In Most Humble Manner:
Women and Politics before 1920
Virginia women were involved in many aspects of public life long before gaining the right to vote in 1920. Women were influential leaders and diplomats in the Powhatan chiefdom. Their voices were heard even without the franchise. In the seventeenth century Lady Frances Berkeley made Green Spring the headquarters for burgesses and councillors who opposed the Crown's policies, and in the eighteenth century Hannah Lee Corbin boldly proposed that women who paid taxes should be allowed to vote.
Women were energetic volunteers and able fund-raisers, sewing clothes for the needy, raising money for orphanages, and supporting female missionaries. They petitioned the General Assembly seeking legislative action, financial aid, and divorce. As early as the 1840 presidential election, they were active in political campaigns and participated in debates on the most important issues of the day—among them slavery, temperance, and education. They penned letters to the governor requesting pardons, appointments to office, and assistance.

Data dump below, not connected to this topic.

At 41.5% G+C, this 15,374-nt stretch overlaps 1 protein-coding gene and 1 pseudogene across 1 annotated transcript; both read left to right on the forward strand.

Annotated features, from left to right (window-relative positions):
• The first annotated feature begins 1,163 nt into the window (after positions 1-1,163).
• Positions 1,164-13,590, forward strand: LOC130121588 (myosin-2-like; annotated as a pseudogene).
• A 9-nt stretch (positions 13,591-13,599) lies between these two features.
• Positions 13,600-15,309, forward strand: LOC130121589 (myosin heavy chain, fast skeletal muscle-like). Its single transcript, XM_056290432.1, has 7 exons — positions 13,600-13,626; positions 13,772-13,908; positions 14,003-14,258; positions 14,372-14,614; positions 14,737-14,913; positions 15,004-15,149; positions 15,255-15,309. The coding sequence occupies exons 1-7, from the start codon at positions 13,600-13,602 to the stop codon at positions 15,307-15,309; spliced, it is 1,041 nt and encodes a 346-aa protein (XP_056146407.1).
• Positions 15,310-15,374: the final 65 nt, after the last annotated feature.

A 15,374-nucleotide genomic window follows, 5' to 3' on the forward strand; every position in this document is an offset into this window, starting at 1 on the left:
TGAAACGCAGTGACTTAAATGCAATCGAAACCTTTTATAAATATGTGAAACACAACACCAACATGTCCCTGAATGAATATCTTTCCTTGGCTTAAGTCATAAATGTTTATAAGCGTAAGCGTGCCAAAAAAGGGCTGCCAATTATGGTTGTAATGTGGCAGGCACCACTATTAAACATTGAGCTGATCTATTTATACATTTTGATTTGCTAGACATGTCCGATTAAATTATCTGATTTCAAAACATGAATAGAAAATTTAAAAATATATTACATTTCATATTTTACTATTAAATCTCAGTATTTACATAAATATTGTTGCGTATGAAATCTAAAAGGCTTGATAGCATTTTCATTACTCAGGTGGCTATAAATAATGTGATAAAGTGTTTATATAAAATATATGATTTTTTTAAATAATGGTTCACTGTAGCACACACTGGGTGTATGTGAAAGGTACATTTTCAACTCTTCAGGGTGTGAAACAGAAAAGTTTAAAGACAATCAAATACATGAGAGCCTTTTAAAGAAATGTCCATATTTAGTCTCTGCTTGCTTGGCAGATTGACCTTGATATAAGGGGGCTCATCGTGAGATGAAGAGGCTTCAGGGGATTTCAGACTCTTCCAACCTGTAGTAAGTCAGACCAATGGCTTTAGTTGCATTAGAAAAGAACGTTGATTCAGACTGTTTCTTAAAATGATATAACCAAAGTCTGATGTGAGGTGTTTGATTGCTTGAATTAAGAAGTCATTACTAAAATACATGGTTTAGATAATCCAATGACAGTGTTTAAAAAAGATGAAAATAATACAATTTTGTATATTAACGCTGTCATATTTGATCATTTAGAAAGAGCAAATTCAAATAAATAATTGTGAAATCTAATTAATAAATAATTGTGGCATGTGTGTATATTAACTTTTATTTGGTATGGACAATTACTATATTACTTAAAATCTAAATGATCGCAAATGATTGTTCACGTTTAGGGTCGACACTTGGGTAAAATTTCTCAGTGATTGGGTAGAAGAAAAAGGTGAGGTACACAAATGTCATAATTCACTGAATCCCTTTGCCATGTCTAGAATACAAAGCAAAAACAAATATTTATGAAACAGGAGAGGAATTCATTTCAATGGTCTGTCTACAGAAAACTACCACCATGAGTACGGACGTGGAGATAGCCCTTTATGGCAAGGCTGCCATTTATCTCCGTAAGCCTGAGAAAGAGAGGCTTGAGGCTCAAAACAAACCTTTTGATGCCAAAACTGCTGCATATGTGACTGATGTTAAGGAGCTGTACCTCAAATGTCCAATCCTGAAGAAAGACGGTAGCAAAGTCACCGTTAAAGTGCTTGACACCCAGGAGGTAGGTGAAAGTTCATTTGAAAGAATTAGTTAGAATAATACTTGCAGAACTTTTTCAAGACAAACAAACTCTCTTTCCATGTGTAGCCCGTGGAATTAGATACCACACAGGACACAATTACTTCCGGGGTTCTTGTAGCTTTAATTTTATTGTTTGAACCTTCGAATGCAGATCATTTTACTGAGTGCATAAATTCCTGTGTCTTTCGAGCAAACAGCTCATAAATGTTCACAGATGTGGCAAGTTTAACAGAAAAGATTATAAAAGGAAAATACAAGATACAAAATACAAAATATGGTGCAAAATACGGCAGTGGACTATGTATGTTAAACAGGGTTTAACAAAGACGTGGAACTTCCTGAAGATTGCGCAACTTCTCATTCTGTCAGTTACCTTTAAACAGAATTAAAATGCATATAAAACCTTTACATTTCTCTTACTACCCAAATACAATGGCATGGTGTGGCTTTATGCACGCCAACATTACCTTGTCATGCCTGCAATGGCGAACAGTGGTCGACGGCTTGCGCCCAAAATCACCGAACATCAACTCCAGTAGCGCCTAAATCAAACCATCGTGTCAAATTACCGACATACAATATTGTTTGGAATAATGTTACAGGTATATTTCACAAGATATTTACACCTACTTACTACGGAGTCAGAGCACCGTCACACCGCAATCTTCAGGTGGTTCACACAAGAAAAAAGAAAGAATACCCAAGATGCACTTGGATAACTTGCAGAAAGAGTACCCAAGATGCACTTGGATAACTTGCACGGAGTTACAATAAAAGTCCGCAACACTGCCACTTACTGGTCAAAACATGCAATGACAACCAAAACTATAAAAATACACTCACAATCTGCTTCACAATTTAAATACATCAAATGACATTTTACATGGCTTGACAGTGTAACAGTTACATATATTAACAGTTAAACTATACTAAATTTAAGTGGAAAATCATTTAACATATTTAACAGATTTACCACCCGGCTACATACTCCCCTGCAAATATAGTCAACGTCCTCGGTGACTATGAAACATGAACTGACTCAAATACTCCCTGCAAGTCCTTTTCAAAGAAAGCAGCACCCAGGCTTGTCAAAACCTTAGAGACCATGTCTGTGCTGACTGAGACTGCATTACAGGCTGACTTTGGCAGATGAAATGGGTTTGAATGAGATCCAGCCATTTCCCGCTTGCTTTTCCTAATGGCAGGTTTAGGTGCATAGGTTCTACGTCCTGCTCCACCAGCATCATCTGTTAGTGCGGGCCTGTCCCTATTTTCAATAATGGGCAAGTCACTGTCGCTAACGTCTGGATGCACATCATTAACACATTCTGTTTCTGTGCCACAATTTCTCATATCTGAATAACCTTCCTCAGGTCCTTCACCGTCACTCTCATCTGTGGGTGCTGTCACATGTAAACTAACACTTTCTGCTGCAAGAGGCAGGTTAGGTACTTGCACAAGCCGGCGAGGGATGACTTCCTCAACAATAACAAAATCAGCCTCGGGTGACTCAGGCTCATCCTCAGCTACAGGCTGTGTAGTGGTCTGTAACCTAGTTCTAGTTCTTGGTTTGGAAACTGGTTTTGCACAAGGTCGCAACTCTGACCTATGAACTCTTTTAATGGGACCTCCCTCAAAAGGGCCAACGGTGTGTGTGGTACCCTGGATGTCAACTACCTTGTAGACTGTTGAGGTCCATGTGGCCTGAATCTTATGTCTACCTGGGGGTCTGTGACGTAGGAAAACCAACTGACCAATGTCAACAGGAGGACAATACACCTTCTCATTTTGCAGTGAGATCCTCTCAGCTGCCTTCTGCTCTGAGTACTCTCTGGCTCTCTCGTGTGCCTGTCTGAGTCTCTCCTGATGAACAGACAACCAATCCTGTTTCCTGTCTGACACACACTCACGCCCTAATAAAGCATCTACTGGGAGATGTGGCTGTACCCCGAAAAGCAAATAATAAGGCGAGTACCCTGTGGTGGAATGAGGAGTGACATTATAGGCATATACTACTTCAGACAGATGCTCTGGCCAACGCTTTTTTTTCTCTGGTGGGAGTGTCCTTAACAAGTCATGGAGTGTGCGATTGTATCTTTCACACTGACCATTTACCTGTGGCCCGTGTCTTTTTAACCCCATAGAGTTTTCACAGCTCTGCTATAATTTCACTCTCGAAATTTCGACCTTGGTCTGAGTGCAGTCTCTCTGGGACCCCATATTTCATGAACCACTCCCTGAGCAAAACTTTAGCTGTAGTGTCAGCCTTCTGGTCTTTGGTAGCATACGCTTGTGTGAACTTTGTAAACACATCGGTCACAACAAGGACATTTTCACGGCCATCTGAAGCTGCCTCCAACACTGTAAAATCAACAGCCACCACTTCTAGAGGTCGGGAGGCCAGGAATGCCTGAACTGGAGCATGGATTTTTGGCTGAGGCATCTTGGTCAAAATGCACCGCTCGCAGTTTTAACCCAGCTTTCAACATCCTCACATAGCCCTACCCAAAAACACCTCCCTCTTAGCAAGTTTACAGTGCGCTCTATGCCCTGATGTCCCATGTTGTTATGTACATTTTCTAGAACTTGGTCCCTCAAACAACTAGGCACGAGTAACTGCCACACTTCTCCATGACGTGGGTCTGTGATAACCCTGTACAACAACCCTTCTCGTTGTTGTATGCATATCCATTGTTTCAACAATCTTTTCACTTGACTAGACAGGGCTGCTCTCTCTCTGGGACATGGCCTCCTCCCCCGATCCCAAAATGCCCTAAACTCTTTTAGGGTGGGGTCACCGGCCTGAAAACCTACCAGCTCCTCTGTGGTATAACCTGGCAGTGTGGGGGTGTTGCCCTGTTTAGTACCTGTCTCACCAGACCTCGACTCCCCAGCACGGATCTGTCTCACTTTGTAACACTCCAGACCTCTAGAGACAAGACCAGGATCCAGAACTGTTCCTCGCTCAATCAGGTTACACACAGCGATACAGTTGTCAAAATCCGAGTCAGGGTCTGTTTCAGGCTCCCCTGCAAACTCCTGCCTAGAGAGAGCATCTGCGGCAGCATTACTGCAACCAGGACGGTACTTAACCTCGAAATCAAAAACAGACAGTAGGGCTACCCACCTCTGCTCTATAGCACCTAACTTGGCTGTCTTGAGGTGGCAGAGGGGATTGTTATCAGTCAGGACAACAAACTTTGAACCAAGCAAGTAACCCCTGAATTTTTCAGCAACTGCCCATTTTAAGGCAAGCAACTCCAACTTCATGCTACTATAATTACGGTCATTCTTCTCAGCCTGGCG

It is no coincidence that after women won the vote in 1920, city, county, and state governments in Virginia created or expanded social service agencies, developed public health departments, enlarged educational opportunities, and began to break down the class and racial lines that had divided Virginians.